26 April, 2023
Reasons to back up your software seem pretty obvious, however as it can be a tedious task, it is something that takes the backseat.
If you rely on digital data, whether you are an organisation or an individual, it is essential you understand the types of software backups there are.
Backups are copies of your data that can be used to restore your system in a case of data loss, corruption, or catastrophic events. There are several types of backup, including full backups, incremental backups, and differential backups. More on these below.
Software backups not only protect against data loss, but also help against financial loss, reputational damage and legal liability, these applying mostly in organisations. Data backups allow for disaster recovery, enabling a business to quickly recover from unexpected events.
What to backup?
This blog is related to types of software backups, however, it is important to note it is less common to backup the actual software, but more so, backup the data from the software. Although this does depend on the customisation of a piece of software, if it is highly customised, you may want to backup the software with an image. “System image backup is a backup technique that allows to copy all drives of the computer and the state of its operating system at a given point in time and allows it to recover that computer to this state.”
In the modern cloud environment software usually runs in containers. These are virtual computers in the cloud. The images of these containers are called dockers. These docker images can be used to redeploy the container should something happen to the original one or to spin up new instances of the system. However this does not replace independent data backups which would only pull data from the databases and can be restored without redeploying the docker image and can be restored selectivly.
If we are dealing with ‘off the shelf’ software, then it is more likely for an organisation to just backup the data, and if anything happens, they are able to re-deploy the software.
How often should you backup your data?
Keep in mind, that when choosing how to backup, where, what type and so on, everything depends on the specific risk profile of the application and the data.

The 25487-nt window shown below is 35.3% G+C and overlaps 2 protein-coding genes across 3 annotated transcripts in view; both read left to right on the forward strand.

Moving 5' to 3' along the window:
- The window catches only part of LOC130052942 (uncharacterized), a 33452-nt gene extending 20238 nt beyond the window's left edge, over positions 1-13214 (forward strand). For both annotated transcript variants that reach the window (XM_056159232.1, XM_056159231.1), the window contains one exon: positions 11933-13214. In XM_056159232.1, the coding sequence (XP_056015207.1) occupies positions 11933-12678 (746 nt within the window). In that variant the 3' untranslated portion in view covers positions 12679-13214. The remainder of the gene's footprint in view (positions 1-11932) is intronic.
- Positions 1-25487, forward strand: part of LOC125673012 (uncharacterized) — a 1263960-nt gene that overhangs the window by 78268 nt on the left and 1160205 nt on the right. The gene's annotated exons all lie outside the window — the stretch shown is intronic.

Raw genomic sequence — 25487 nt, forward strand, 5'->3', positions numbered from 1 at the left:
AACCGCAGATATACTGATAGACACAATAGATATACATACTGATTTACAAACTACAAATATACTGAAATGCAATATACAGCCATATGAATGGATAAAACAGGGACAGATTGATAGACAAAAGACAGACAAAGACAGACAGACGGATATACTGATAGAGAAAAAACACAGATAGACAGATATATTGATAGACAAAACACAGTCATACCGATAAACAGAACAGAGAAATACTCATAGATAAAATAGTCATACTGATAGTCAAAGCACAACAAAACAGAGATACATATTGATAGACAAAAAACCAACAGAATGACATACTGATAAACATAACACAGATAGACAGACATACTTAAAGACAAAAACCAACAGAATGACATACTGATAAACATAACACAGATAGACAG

Backing up data frequently is crucial for business, but how often should the backup take place? Generally, it should be as often as possible. However, it does depend on the amount of data that is changing throughout an hour, day or week. Hourly backups would be the ideal scenario, but businesses more typically opt for daily backups. (1) This depends extremely on the choice of the business. Some factors to consider when deciding how often a business should backup data are (2):
- How important is the data?
- How often does the data change?
- How sensitive is the information?
- Where should this backup data be saved?
- Who is responsible for this backup?
- When is a safe time to back up this data?
Having a clear understanding and response to all the questions allows a business to properly determine the safest and most suitable option to how often a backup should take place.
There are two elements that are important to consider which are not typically thought of. Firstly, the time of a backup. Overnight is a good time as activity is typically at its lowest, servers are not trying to do other things while being back up. Secondly, there is such a thing as backing up data too often. The more a business backs up their data, the more they are exposing this backup server to the world, and this connection may be hijacked in a ransomware attack.
Where should you keep the software backups?
3-2-1 backup rule is simply a strategy where you should keep 3 copies of your data. One being the original and two backups. These two backups should be different types, e.g. one on the cloud and another on an external drive, both backups should be encrypted. (3)